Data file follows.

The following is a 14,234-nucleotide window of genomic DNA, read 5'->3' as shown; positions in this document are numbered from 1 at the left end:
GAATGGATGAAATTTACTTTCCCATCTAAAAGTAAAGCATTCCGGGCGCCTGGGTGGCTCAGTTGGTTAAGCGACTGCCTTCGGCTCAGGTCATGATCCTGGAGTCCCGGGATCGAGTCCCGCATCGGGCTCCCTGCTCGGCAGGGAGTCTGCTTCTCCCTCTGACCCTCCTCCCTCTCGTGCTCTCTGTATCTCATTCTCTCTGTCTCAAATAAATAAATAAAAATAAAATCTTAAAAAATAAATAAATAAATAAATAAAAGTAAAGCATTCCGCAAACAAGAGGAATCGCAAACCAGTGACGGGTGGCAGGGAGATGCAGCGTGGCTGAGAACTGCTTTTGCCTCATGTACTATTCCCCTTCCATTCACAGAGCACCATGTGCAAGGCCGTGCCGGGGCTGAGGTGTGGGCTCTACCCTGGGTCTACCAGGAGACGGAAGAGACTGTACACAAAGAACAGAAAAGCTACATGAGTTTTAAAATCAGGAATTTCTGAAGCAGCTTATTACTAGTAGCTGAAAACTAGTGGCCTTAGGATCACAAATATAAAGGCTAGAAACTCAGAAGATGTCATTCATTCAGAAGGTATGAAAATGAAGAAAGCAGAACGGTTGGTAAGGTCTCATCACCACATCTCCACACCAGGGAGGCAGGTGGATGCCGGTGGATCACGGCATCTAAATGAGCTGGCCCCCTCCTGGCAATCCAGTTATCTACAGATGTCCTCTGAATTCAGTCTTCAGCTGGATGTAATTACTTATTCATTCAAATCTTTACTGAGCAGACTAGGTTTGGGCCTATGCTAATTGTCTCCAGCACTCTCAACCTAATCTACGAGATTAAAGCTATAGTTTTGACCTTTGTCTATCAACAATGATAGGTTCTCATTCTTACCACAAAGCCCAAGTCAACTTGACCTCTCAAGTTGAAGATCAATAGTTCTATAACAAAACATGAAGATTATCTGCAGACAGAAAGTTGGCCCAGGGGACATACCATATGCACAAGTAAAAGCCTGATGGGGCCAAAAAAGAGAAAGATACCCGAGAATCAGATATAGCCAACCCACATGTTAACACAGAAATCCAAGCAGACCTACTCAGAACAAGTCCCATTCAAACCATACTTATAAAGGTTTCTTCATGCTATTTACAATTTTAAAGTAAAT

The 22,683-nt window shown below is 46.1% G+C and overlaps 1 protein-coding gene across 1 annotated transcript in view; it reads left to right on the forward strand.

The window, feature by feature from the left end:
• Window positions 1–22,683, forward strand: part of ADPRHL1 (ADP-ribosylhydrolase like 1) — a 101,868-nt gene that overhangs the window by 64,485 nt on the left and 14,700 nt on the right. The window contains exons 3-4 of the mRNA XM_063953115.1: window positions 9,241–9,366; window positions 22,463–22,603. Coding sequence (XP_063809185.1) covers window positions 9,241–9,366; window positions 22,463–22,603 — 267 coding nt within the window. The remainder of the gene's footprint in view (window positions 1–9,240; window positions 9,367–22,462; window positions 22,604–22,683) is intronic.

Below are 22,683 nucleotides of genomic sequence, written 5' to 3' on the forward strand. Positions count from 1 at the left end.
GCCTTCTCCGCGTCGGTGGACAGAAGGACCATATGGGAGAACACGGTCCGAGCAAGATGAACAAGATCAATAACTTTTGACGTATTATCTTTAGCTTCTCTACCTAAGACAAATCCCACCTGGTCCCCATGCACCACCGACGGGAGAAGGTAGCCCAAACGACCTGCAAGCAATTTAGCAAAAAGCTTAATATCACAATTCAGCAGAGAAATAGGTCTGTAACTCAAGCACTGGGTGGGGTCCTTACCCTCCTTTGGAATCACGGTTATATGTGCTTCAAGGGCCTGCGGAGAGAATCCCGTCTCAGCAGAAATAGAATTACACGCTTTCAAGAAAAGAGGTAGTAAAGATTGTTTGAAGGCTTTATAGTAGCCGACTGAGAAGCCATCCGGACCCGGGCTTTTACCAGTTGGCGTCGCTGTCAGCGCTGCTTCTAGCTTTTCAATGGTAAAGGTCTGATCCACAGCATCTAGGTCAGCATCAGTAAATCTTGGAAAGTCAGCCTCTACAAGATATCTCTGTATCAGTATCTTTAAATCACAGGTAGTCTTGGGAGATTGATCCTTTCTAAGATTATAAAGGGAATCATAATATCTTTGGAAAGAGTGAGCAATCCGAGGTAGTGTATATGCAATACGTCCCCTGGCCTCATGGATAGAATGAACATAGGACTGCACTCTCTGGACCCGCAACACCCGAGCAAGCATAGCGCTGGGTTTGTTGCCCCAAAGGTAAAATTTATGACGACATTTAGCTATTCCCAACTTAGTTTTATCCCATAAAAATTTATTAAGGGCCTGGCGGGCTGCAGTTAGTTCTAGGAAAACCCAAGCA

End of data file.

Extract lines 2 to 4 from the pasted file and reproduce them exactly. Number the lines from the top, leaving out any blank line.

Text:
GAATGGATGAAATTTACTTTCCCATCTAAAAGTAAAGCATTCCGGGCGCCTGGGTGGCTCAGTTGGTTAAGCGACTGCCTTCGGCTCAGGTCATGATCCTGGAGTCCCGGGATCGAGTCCCGCATCGGGCTCCCTGCTCGGCAGGGAGTCTGCTTCTCCCTCTGACCCTCCTCCCTCTCGTGCTCTCTGTATCTCATTCTCTCTGTCTCAAATAAATAAATAAAAATAAAATCTTAAAAAATAAATAAATAAATAAATAAAAGTAAAGCATTCCGCAAACAAGAGGAATCGCAAACCAGTGACGGGTGGCAGGGAGATGCAGCGTGGCTGAGAACTGCTTTTGCCTCATGTACTATTCCCCTTCCATTCACAGAGCACCATGTGCAAGGCCGTGCCGGGGCTGAGGTGTGGGCTCTACCCTGGGTCTACCAGGAGACGGAAGAGACTGTACACAAAGAACAGAAAAGCTACATGAGTTTTAAAATCAGGAATTTCTGAAGCAGCTTATTACTAGTAGCTGAAAACTAGTGGCCTTAGGATCACAAATATAAAGGCTAGAAACTCAGAAGATGTCATTCATTCAGAAGGTATGAAAATGAAGAAAGCAGAACGGTTGGTAAGGTCTCATCACCACATCTCCACACCAGGGAGGCAGGTGGATGCCGGTGGATCACGGCATCTAAATGAGCTGGCCCCCTCCTGGCAATCCAGTTATCTACAGATGTCCTCTGAATTCAGTCTTCAGCTGGATGTAATTACTTATTCATTCAAATCTTTACTGAGCAGACTAGGTTTGGGCCTATGCTAATTGTCTCCAGCACTCTCAACCTAATCTACGAGATTAAAGCTATAGTTTTGACCTTTGTCTATCAACAATGATAGGTTCTCATTCTTACCACAAAGCCCAAGTCAACTTGACCTCTCAAGTTGAAGATCAATAGTTCTATAACAAAACATGAAGATTATCTGCAGACAGAAAGTTGGCCCAGGGGACATACCATATGCACAAGTAAAAGCCTGATGGGGCCAAAAAAGAGAAAGATACCCGAGAATCAGATATAGCCAACCCACATGTTAACACAGAAATCCAAGCAGACCTACTCAGAACAAGTCCCATTCAAACCATACTTATAAAGGTTTCTTCATGCTATTTACAATTTTAAAGTAAAT

The 22,683-nt window shown below is 46.1% G+C and overlaps 1 protein-coding gene across 1 annotated transcript in view; it reads left to right on the forward strand.

The window, feature by feature from the left end: